Buck Owens' official autobiography has been brought to life using audio tapes left behind by the late country superstar. The singer, who died in 2006, spent several years working on an outline for a book of his life story, recording his notes on tapes between 1995 and 2000, but the project never came to fruition.
The tapes were eventually handed to author Randy Poe by the late star's former Buckaroos bandmate Jim Shaw, and he was able to create the autobiography the singer was never able to write, titled Buck 'Em! The Autobiography of Buck Owens.
Poe tells Billboard.com, "I had went up to Bakersfield (in California) to meet with some members of Buck's family about the possibility of writing Buck's authorised biography. After meeting with them, Jim Shaw, who to this day is one of the Buckaroos - and runs some of Buck's businesses in Bakersfield - took me into Buck's old office and there was this desk with a stack of tapes. He says 'This might be helpful to you... I didn't have to think about it very long or very hard till I came back to Jim and the family and I said 'Let's scratch this authorised biography business, and do what Buck wanted. Let's create his autobiography from these cassettes that he left us'."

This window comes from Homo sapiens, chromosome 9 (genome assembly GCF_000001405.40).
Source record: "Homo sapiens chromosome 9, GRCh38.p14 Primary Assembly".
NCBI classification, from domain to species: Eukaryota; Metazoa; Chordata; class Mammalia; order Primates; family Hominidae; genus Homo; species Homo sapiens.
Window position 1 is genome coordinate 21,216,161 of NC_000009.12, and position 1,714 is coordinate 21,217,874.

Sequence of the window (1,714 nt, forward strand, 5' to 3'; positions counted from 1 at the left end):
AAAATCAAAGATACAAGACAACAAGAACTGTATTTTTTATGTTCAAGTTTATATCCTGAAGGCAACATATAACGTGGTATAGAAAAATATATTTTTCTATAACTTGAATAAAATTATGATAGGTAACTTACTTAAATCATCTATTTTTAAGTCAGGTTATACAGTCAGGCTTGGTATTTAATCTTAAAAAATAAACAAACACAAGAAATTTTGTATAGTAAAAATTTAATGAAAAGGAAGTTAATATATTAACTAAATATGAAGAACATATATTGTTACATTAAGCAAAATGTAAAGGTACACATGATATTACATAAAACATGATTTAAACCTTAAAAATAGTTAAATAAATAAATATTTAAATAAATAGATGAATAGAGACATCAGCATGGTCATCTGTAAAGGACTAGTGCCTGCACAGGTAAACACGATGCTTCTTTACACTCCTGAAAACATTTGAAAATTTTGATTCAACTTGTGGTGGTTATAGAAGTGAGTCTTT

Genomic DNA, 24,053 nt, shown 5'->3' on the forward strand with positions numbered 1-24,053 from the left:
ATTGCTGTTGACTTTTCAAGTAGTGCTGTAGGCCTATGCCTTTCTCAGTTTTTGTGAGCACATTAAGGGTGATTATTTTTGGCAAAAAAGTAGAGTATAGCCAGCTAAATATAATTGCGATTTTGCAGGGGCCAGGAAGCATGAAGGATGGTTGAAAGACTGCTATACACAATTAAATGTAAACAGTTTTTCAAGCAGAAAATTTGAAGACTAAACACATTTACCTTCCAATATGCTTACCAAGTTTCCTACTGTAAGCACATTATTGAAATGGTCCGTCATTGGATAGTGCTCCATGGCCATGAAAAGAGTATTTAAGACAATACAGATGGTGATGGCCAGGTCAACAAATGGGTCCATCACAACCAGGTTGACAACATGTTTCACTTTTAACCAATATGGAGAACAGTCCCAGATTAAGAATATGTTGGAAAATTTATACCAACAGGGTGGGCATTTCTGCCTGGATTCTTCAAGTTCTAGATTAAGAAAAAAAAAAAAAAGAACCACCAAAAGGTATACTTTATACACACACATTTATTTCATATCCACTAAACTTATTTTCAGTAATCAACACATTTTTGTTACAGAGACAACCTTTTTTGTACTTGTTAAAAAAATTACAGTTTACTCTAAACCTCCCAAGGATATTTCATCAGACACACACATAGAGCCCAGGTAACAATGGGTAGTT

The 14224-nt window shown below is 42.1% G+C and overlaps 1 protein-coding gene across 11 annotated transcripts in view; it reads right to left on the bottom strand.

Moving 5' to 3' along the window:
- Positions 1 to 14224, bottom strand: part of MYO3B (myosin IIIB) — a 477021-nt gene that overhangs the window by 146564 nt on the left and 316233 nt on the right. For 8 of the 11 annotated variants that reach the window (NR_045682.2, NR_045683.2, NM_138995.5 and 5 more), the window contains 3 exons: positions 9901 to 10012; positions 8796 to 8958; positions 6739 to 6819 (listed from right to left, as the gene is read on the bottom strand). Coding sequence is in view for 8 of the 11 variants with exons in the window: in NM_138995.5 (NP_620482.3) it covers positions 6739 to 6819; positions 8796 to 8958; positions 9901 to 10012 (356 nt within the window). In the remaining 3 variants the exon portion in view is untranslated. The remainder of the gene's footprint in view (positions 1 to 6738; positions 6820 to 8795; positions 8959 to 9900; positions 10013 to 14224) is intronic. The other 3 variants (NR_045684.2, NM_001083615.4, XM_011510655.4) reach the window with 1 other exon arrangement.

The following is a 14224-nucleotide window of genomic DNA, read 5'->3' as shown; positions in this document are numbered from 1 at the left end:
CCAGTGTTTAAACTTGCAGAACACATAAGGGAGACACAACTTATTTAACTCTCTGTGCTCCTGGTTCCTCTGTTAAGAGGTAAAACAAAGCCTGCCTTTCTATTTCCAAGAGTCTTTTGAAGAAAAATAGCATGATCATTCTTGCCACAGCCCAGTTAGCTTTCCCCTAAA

However, Poe admits the process became a little frustrating as he couldn't ask his subject any questions. He adds, "The most frustrating thing was the inability to be able to say things like 'Why did you marry the fourth one (wife)? What was the thought process? When he would interrupt himself on a tape, I could say 'Wait a minute, you were telling a really good story. Go back and finish it.' I would love to have been able to do that... It was the most complicated jigsaw puzzle anyone has ever put together, but I was able to piece it together through all the different sources."
Country icon Merle Haggard can add doctor to his resume after receiving an honorary degree on Friday (14Jun13). The Hungry Eyes hitmaker, 76, was made a doctor of fine arts by officials from California State University, Bakersfield (CSUB) in recognition of his significant contributions to the Bakersfield Sound, a genre of country music which was developed in the area in the late 1950s.
The late Buck Owens, another Bakersfield Sound pioneer, was also feted by CSUB bosses with the President's Medal.